Roller Coasters Ride Into Dizzying Realm of Virtual Reality, by Daniel Michaels

RUST, Germany—For roller-coaster fans bored by loops and drops, design professor Thomas Wagner offers the extra twist of flying dragons, battles with aliens or a midair rescue by Superman.

They can all be experienced at newly equipped amusement parks—in virtual reality.

Mr. Wagner last year launched the first VR gear for roller coasters in partnership with Mack Rides GmbH, one of the world’s top producers of amusement park rides. This year Six Flags Entertainment Corp. has been introducing the headsets, which use Samsung Electronics Co.’s phones, across its 18 North American parks.

A competing system, developed by British 3-D and VR studio Figment Productions Ltd., opened at an English amusement park in March.

Riders wearing the specially reinforced VR headgear are immersed in a fantasyland where they soar, plunge and twist in sync with a coaster’s motion.
Theme-park operators are enthusiastic because the innovation lets them repackage old rides digitally, without the cost of building or refurbishing a giant physical structure. That, in turn, can entice repeat visits from potentially jaded thrill-seekers.

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On Six Flags’ virtual reality coaster, the ride is just half the thrill, by Cory Takahashi | NPR

At Six Flags Magic Mountain in Valencia, Calif., the New Revolution Virtual Reality Coaster hurtles you up, down and around — while you’re wearing VR goggles.

My interest in this ride is a little different from Magic Mountain’s core demo of teen and 20-something thrill-seekers. I’m a professor at Syracuse University and have a fascination with virtual reality. I’ve experimented with nearly everything. But a VR roller coaster, well, that’s something new.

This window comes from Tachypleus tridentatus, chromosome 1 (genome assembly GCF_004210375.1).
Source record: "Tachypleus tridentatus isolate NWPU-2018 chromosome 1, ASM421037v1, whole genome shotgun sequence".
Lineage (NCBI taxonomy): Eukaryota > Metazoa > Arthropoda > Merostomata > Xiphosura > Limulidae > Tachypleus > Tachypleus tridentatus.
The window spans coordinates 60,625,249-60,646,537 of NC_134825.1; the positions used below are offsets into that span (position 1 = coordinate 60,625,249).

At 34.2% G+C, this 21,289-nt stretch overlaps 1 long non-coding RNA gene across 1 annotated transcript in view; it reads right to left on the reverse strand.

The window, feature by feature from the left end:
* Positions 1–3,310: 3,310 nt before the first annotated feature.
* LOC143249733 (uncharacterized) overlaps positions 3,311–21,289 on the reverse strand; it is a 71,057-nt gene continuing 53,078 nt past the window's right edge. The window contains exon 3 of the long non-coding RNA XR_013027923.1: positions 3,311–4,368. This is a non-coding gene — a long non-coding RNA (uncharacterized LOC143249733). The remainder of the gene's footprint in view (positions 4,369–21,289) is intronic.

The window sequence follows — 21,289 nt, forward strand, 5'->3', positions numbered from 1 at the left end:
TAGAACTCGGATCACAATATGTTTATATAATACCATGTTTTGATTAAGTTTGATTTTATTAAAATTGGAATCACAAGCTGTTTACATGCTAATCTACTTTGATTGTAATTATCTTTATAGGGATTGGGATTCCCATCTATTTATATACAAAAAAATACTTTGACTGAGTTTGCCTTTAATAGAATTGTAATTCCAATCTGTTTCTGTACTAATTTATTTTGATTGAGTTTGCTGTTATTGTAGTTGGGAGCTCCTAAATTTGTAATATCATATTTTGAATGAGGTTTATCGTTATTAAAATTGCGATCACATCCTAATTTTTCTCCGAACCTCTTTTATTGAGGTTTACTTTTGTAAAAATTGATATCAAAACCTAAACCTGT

As I walk up to the ride, I look like a fish out of water with my audio gear, glasses and wingtip shoes. High school students Dylan George and Azael Fregoso approach me.

“Any anxieties?” I ask them.

“I’m more excited than scared,” George says. “I don’t know, it all depends on the ride, how intense it is.”

“I’m terrified,” Fregoso admits.

Still, we get on the coaster. Ride supervisor Tori Gillett fits me for the VR headset, which secures a smartphone in front of my eyes.

“Chin up, please,” Gillett says. “And what do you see?”

“I see turrets — I see gun turrets,” I answer.

“So remember, on your right-hand side of your goggles, use your pointing finger to shoot the gun,” Gillett says.

I can see out of the cockpit of an aircraft I’m about to fly. As the countdown to liftoff begins, I’m struck with terror: I heard and felt the lap-bar lock into place, but I can’t see whether I’ve fastened my seat belt.

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